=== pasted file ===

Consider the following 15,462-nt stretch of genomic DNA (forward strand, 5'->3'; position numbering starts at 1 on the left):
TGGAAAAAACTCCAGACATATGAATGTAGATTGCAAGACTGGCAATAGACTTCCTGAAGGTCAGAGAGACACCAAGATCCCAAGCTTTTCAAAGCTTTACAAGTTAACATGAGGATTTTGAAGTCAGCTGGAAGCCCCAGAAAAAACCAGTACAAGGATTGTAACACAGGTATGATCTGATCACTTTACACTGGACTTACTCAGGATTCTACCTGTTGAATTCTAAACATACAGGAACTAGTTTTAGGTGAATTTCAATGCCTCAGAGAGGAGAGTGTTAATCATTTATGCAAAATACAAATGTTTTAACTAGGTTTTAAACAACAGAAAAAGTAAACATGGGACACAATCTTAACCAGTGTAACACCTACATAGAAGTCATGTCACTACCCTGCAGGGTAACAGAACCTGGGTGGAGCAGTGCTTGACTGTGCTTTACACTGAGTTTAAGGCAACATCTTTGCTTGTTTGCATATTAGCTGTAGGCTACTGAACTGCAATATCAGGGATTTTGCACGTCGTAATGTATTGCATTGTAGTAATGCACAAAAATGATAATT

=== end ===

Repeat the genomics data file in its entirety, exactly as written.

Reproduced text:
Consider the following 15,462-nt stretch of genomic DNA (forward strand, 5'->3'; position numbering starts at 1 on the left):
TGGAAAAAACTCCAGACATATGAATGTAGATTGCAAGACTGGCAATAGACTTCCTGAAGGTCAGAGAGACACCAAGATCCCAAGCTTTTCAAAGCTTTACAAGTTAACATGAGGATTTTGAAGTCAGCTGGAAGCCCCAGAAAAAACCAGTACAAGGATTGTAACACAGGTATGATCTGATCACTTTACACTGGACTTACTCAGGATTCTACCTGTTGAATTCTAAACATACAGGAACTAGTTTTAGGTGAATTTCAATGCCTCAGAGAGGAGAGTGTTAATCATTTATGCAAAATACAAATGTTTTAACTAGGTTTTAAACAACAGAAAAAGTAAACATGGGACACAATCTTAACCAGTGTAACACCTACATAGAAGTCATGTCACTACCCTGCAGGGTAACAGAACCTGGGTGGAGCAGTGCTTGACTGTGCTTTACACTGAGTTTAAGGCAACATCTTTGCTTGTTTGCATATTAGCTGTAGGCTACTGAACTGCAATATCAGGGATTTTGCACGTCGTAATGTATTGCATTGTAGTAATGCACAAAAATGATAATT